The art of rap


Photo illustration by Zach Tierney

Photo Illustration by Zach TIerney

Walter Jones and Walter Jones

Nowadays, it seems that any random person can become a successful musician without actual talent, but when it comes to hip-hop, there is more to it than just rhyming words together over a beat. So I ask the question, “what is the art of rap?” There are many different elements that form the perfect song. Of course, you have the beat and the artist, but artist needs to have delivery, wordplay, flow and subject. All of these go hand and hand. You can have one without another, but that is not considered a classic song.

The beat is very important, because it’s the first thing you hear when the song comes on. So the beat has to be able to draw people’s attention. Without a good quality beat, who will listen to the song? One of the most recognizable is “Ambitionz Az A Ridah” by Tupac Shakur.

The artist has to have a good delivery and what I mean by delivery is his/her voice–it has to be a voice that can suck people in. It has to be powerful and unique to the point that when people hear, you they know it’s you. 95 percent of the time, when you hear a slick-talking, mellow, laid back voice, you know its Snoop Dogg.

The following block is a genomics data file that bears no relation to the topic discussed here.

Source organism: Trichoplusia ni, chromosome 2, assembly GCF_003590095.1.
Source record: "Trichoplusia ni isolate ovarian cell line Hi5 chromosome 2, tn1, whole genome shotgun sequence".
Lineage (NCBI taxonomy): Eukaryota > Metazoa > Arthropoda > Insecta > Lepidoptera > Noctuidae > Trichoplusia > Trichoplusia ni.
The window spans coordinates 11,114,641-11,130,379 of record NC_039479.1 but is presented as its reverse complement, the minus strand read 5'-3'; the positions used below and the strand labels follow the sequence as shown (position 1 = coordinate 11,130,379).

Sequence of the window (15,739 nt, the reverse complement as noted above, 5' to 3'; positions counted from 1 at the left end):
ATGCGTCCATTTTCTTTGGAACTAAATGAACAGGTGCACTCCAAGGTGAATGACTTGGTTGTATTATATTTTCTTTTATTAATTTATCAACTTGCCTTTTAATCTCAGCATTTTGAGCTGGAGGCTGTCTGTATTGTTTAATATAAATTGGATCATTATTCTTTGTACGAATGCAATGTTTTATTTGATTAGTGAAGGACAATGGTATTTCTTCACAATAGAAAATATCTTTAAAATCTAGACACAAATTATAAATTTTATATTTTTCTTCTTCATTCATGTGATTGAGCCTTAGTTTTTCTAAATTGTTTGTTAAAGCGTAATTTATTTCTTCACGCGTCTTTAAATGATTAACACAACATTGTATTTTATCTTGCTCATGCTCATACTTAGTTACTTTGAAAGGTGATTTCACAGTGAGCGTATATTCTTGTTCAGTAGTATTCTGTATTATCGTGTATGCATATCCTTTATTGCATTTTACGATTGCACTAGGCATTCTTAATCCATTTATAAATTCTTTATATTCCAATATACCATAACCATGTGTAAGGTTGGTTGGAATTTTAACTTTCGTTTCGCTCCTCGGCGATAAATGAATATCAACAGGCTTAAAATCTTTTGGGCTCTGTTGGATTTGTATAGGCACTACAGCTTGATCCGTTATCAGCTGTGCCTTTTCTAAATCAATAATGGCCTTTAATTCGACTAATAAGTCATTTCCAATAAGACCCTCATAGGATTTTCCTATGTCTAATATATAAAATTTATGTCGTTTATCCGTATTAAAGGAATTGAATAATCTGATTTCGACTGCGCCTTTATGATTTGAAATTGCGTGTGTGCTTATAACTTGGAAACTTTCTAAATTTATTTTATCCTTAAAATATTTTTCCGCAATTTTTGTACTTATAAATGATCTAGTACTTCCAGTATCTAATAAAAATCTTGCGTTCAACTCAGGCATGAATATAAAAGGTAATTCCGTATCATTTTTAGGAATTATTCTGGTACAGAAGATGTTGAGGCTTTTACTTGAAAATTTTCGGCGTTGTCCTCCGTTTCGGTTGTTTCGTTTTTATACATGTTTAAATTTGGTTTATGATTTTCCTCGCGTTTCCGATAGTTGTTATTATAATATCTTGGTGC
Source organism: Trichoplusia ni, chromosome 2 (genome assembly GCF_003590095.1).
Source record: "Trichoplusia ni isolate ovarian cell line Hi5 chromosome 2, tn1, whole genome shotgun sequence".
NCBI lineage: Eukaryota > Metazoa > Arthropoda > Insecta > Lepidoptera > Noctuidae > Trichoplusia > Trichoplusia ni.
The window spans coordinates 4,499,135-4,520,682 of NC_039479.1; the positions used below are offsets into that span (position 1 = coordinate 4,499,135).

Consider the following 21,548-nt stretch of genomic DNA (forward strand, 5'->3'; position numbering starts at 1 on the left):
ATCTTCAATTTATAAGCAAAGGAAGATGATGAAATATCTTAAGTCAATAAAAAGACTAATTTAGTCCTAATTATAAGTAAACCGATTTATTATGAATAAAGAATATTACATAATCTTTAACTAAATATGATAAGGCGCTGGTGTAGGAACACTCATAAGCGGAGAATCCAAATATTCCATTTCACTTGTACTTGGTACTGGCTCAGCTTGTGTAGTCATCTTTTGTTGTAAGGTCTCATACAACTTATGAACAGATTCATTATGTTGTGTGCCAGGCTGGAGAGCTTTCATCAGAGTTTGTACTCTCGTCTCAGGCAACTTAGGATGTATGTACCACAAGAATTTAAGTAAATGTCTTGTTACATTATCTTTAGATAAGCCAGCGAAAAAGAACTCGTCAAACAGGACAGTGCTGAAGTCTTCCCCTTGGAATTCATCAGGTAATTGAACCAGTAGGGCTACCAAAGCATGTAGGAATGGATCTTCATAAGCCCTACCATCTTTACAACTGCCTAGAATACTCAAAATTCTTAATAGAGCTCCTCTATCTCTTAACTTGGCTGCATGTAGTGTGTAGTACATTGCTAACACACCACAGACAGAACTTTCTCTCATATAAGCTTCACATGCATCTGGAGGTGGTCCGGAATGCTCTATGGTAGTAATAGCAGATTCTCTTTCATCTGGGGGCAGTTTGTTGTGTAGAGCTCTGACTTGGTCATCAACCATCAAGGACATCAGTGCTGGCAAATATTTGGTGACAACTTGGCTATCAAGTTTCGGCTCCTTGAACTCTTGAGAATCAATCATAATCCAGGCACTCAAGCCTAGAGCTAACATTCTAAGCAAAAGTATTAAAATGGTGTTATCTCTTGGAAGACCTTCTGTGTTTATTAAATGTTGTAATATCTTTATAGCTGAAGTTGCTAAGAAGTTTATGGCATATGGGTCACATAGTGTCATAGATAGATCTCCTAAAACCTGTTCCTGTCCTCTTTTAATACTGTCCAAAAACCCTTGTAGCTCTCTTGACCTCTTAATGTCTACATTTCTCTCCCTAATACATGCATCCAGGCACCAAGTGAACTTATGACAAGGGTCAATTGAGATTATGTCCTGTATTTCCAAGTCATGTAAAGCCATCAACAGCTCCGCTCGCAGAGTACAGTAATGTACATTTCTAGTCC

When it comes to word play, there are very few than can master this craft, making it an important element. It usually has a solid metaphor that makes a person have to sit and think about what was just said and what did the artist really mean.

In Scarface’s “Guess Who’s Back,” Jay-Z has the first verse and says “I came from the dirt, I emerged from it all without a stain on my shirt.” There are two meanings. One, is the obvious about coming out of dirt with clean clothes, but he is also saying that he came from nothing and a horrible childhood without being put in jail or physically harmed in the street.

The flow is how well the song goes along together. If the words are choppy and don’t rhyme or even if they just seem thrown together then the record becomes a waste of a beat. The flow makes the song transition from beginning to end. The perfect example of this is Rakim. He probably has the smoothest flow in hip-hop ever.

Subject matter is for what type of audience you’re trying to reach. Your subject needs to be something that people care about or make them feel good. Something that reaches to the mind, body, and soul of the listeners. Without a great subject, you have no song its just random verses put together.

When you look at hip-hop there are a bunch of good quality songs, but very few possess the art of rap. Rakim’s song “Paid In Full” has balance in every category. From the beat all the way down to his subject matter makes the song what it is and that’s a classic. The flow and delivery is what hooks everyone when they hear it.

“Thinking of a master plan, cause ain’t nothing but sweat inside my hand, so I dig into my pocket all my money is spent, so I dig deeper but still coming up with lint, so I start my mission leave my residence, thinking how I could get some dead presidents, I need money I used to be a stick up kid, so I think of all the devious things I did…”